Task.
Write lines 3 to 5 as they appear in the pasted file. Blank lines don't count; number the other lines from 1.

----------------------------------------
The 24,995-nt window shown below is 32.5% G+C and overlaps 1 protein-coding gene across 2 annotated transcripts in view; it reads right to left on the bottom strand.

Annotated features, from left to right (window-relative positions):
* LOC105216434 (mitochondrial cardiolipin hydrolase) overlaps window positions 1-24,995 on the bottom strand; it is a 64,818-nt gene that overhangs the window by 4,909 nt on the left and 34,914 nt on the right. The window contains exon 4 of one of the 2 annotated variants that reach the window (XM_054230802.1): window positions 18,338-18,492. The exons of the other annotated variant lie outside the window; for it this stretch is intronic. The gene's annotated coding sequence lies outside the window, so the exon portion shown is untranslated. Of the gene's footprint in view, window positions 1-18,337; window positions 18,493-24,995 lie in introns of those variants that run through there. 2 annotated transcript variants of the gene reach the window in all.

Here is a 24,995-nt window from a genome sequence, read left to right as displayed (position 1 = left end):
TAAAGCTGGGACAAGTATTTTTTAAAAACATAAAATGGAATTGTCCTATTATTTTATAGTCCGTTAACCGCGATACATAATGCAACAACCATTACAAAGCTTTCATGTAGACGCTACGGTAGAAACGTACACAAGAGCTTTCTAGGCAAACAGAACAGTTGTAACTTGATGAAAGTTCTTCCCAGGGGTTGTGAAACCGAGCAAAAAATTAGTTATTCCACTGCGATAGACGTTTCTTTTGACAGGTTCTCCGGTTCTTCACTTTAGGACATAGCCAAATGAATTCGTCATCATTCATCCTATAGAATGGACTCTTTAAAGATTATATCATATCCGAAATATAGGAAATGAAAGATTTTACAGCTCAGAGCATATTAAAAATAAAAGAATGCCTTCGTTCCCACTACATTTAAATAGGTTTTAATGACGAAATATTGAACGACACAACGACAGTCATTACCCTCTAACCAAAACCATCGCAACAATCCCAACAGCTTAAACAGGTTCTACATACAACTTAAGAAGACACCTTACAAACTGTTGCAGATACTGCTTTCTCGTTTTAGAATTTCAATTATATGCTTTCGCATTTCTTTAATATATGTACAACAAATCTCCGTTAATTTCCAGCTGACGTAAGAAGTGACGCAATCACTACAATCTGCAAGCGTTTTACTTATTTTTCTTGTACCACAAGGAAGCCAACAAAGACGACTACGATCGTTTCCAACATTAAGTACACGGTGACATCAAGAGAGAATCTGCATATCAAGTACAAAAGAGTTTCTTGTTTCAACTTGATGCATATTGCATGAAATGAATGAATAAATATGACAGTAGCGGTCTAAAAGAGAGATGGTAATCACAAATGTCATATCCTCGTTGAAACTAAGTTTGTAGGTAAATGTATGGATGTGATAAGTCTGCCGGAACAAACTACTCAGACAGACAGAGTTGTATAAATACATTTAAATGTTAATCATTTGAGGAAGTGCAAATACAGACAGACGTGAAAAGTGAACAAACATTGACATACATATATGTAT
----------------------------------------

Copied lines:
* LOC105216434 (mitochondrial cardiolipin hydrolase) overlaps window positions 1-24,995 on the bottom strand; it is a 64,818-nt gene that overhangs the window by 4,909 nt on the left and 34,914 nt on the right. The window contains exon 4 of one of the 2 annotated variants that reach the window (XM_054230802.1): window positions 18,338-18,492. The exons of the other annotated variant lie outside the window; for it this stretch is intronic. The gene's annotated coding sequence lies outside the window, so the exon portion shown is untranslated. Of the gene's footprint in view, window positions 1-18,337; window positions 18,493-24,995 lie in introns of those variants that run through there. 2 annotated transcript variants of the gene reach the window in all.

Here is a 24,995-nt window from a genome sequence, read left to right as displayed (position 1 = left end):
TAAAGCTGGGACAAGTATTTTTTAAAAACATAAAATGGAATTGTCCTATTATTTTATAGTCCGTTAACCGCGATACATAATGCAACAACCATTACAAAGCTTTCATGTAGACGCTACGGTAGAAACGTACACAAGAGCTTTCTAGGCAAACAGAACAGTTGTAACTTGATGAAAGTTCTTCCCAGGGGTTGTGAAACCGAGCAAAAAATTAGTTATTCCACTGCGATAGACGTTTCTTTTGACAGGTTCTCCGGTTCTTCACTTTAGGACATAGCCAAATGAATTCGTCATCATTCATCCTATAGAATGGACTCTTTAAAGATTATATCATATCCGAAATATAGGAAATGAAAGATTTTACAGCTCAGAGCATATTAAAAATAAAAGAATGCCTTCGTTCCCACTACATTTAAATAGGTTTTAATGACGAAATATTGAACGACACAACGACAGTCATTACCCTCTAACCAAAACCATCGCAACAATCCCAACAGCTTAAACAGGTTCTACATACAACTTAAGAAGACACCTTACAAACTGTTGCAGATACTGCTTTCTCGTTTTAGAATTTCAATTATATGCTTTCGCATTTCTTTAATATATGTACAACAAATCTCCGTTAATTTCCAGCTGACGTAAGAAGTGACGCAATCACTACAATCTGCAAGCGTTTTACTTATTTTTCTTGTACCACAAGGAAGCCAACAAAGACGACTACGATCGTTTCCAACATTAAGTACACGGTGACATCAAGAGAGAATCTGCATATCAAGTACAAAAGAGTTTCTTGTTTCAACTTGATGCATATTGCATGAAATGAATGAATAAATATGACAGTAGCGGTCTAAAAGAGAGATGGTAATCACAAATGTCATATCCTCGTTGAAACTAAGTTTGTAGGTAAATGTATGGATGTGATAAGTCTGCCGGAACAAACTACTCAGACAGACAGAGTTGTATAAATACATTTAAATGTTAATCATTTGAGGAAGTGCAAATACAGACAGACGTGAAAAGTGAACAAACATTGACATACATATATGTAT